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Hackernoon logoWhat is an API, Simply Explained by@Andynarf

What is an API, Simply Explained

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@AndynarfAndres Rodriguez

Connectivity is something amazing. Right now, we are used to use our computers or phones to buy, post, watch, etc. We can do lots of things actually. We are connected to the world and to each other.

But, how does it actually work?

How do we get our data moving from a place to the other?

How is it possible to place an order, know the weather, or track a package?

The thing is, behind all of theses actions there's is something working under the hood, our real hero: the API: Application Programming Interface and it makes every interaction possible.

Ok, so... What is an API ?

To put is simple, an API is the messenger, that tells the system what you want to do and then returns a response .

Imagine you are in a restaurant sitting at your table: the kitchen would be the system, processing your orders; you can't go there yourself, you need a waiter, a messenger to take your request to the system (the kitchen), and then bring back its response (your food) .

Great, so let's see a real API example

I think that, at some point, most of you have used a forecast app, something like this:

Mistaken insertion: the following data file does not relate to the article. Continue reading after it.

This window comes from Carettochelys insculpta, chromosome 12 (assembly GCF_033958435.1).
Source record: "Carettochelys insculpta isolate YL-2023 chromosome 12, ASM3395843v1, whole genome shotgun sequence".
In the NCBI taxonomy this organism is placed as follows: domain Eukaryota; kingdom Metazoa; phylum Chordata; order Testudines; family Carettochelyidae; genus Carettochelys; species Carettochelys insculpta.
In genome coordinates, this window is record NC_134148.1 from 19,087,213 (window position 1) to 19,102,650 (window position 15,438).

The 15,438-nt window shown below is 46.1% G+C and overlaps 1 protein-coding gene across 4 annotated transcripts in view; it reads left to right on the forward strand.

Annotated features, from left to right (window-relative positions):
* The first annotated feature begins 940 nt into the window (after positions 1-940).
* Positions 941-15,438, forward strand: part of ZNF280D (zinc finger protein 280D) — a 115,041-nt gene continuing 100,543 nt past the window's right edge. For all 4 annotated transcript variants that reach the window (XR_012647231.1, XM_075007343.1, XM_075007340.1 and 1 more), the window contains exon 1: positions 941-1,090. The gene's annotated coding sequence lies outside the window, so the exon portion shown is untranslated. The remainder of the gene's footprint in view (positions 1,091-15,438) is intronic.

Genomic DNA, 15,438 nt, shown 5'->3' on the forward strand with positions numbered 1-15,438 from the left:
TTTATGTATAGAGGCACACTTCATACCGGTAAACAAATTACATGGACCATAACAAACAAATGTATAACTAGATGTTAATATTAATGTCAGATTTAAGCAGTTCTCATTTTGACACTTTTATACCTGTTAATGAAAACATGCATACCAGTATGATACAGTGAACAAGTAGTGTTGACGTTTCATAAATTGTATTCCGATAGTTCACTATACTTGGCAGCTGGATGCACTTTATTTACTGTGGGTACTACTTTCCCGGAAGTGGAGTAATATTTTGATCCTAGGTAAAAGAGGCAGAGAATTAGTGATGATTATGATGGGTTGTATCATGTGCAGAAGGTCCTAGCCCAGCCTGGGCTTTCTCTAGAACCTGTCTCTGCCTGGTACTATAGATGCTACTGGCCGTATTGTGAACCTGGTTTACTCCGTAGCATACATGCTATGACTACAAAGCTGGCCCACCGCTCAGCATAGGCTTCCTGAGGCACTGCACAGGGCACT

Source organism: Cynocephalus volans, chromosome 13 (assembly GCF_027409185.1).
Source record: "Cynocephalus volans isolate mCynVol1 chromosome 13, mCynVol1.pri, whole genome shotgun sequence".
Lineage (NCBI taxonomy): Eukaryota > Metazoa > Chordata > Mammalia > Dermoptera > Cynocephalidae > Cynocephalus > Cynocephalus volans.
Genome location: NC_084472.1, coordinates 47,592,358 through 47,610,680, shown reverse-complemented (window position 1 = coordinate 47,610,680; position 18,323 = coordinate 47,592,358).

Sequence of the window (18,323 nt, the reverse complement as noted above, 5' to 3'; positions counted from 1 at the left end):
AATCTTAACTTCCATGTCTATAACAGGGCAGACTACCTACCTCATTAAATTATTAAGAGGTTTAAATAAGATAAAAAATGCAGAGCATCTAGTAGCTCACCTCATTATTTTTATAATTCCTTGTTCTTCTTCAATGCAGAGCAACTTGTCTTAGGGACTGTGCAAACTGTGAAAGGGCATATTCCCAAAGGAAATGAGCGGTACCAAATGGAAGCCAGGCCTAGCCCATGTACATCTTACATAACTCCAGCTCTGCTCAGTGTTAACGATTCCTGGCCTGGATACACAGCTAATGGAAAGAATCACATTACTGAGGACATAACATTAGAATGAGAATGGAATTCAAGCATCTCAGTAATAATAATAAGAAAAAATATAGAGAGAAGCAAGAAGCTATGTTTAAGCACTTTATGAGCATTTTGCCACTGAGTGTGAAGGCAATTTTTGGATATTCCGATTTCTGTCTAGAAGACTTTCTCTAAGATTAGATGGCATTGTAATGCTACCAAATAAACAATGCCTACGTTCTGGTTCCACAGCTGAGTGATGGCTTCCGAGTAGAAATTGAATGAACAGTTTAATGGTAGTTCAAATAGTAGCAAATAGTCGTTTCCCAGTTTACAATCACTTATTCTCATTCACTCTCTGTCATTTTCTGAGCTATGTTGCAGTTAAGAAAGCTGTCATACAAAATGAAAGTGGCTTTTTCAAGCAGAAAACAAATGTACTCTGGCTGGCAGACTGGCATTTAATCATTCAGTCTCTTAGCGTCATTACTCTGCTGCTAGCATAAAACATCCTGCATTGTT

but... how does it work? How does this app know all this information?
Well, it's actually pretty simple: it doesn't.

What it actually does is to connect with the real MVP here: the weather API.
This API is the interface that, like your waiter in the previous example, can be asked by this app to get information from the weather system over the internet about temperature, climate or humidity (your order). It also takes the system response to the request (your food) , and delivers it back to the weather application, which then shows it to you.

So what now ?

Now you can see that it is APIs that makes us possible to know about the weather.

The same concept applies to every interaction between applications , data and devices. They all have APIs making it possible for computers to operate them, which ultimately creates connectivity.

So whenever you think of an API , just think of your waiter running back and forth between applications with requests, and getting back responses.


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